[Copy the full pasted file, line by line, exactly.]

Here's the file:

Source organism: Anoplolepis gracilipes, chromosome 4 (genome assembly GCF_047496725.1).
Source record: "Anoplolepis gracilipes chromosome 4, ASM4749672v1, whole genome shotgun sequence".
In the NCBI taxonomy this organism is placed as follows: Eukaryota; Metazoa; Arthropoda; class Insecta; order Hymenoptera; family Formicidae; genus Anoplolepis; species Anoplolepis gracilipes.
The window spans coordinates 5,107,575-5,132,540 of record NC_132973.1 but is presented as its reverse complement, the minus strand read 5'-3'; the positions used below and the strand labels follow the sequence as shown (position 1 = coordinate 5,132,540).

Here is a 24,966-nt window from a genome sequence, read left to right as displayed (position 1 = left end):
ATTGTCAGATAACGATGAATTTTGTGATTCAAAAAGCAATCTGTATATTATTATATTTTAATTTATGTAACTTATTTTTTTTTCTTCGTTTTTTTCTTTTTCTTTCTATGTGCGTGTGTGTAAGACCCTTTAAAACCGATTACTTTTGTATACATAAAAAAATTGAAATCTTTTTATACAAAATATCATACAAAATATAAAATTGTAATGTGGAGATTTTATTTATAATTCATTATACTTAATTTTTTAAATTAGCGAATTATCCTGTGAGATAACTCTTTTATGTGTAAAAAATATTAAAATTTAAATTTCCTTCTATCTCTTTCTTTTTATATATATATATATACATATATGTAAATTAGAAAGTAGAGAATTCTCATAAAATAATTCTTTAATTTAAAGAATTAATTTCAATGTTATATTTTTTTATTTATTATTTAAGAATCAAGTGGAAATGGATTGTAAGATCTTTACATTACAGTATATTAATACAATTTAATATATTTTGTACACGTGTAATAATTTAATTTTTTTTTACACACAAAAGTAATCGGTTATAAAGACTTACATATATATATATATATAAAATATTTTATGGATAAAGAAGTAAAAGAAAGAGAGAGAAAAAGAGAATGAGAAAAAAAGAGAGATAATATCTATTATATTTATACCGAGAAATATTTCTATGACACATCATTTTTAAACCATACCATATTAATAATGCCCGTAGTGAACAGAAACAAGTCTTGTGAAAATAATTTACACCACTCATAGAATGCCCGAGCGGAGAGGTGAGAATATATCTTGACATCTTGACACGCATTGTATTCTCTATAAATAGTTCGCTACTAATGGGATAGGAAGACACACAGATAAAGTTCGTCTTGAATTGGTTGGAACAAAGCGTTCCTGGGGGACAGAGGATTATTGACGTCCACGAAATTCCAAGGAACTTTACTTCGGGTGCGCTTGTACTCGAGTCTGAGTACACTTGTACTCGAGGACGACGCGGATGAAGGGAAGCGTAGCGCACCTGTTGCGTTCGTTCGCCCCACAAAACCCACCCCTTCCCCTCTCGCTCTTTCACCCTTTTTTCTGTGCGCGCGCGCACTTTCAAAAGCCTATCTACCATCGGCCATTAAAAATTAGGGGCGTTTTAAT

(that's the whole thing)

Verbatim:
Source organism: Anoplolepis gracilipes, chromosome 4 (genome assembly GCF_047496725.1).
Source record: "Anoplolepis gracilipes chromosome 4, ASM4749672v1, whole genome shotgun sequence".
In the NCBI taxonomy this organism is placed as follows: Eukaryota; Metazoa; Arthropoda; class Insecta; order Hymenoptera; family Formicidae; genus Anoplolepis; species Anoplolepis gracilipes.
The window spans coordinates 5,107,575-5,132,540 of record NC_132973.1 but is presented as its reverse complement, the minus strand read 5'-3'; the positions used below and the strand labels follow the sequence as shown (position 1 = coordinate 5,132,540).

Here is a 24,966-nt window from a genome sequence, read left to right as displayed (position 1 = left end):
ATTGTCAGATAACGATGAATTTTGTGATTCAAAAAGCAATCTGTATATTATTATATTTTAATTTATGTAACTTATTTTTTTTTCTTCGTTTTTTTCTTTTTCTTTCTATGTGCGTGTGTGTAAGACCCTTTAAAACCGATTACTTTTGTATACATAAAAAAATTGAAATCTTTTTATACAAAATATCATACAAAATATAAAATTGTAATGTGGAGATTTTATTTATAATTCATTATACTTAATTTTTTAAATTAGCGAATTATCCTGTGAGATAACTCTTTTATGTGTAAAAAATATTAAAATTTAAATTTCCTTCTATCTCTTTCTTTTTATATATATATATATACATATATGTAAATTAGAAAGTAGAGAATTCTCATAAAATAATTCTTTAATTTAAAGAATTAATTTCAATGTTATATTTTTTTATTTATTATTTAAGAATCAAGTGGAAATGGATTGTAAGATCTTTACATTACAGTATATTAATACAATTTAATATATTTTGTACACGTGTAATAATTTAATTTTTTTTTACACACAAAAGTAATCGGTTATAAAGACTTACATATATATATATATATAAAATATTTTATGGATAAAGAAGTAAAAGAAAGAGAGAGAAAAAGAGAATGAGAAAAAAAGAGAGATAATATCTATTATATTTATACCGAGAAATATTTCTATGACACATCATTTTTAAACCATACCATATTAATAATGCCCGTAGTGAACAGAAACAAGTCTTGTGAAAATAATTTACACCACTCATAGAATGCCCGAGCGGAGAGGTGAGAATATATCTTGACATCTTGACACGCATTGTATTCTCTATAAATAGTTCGCTACTAATGGGATAGGAAGACACACAGATAAAGTTCGTCTTGAATTGGTTGGAACAAAGCGTTCCTGGGGGACAGAGGATTATTGACGTCCACGAAATTCCAAGGAACTTTACTTCGGGTGCGCTTGTACTCGAGTCTGAGTACACTTGTACTCGAGGACGACGCGGATGAAGGGAAGCGTAGCGCACCTGTTGCGTTCGTTCGCCCCACAAAACCCACCCCTTCCCCTCTCGCTCTTTCACCCTTTTTTCTGTGCGCGCGCGCACTTTCAAAAGCCTATCTACCATCGGCCATTAAAAATTAGGGGCGTTTTAAT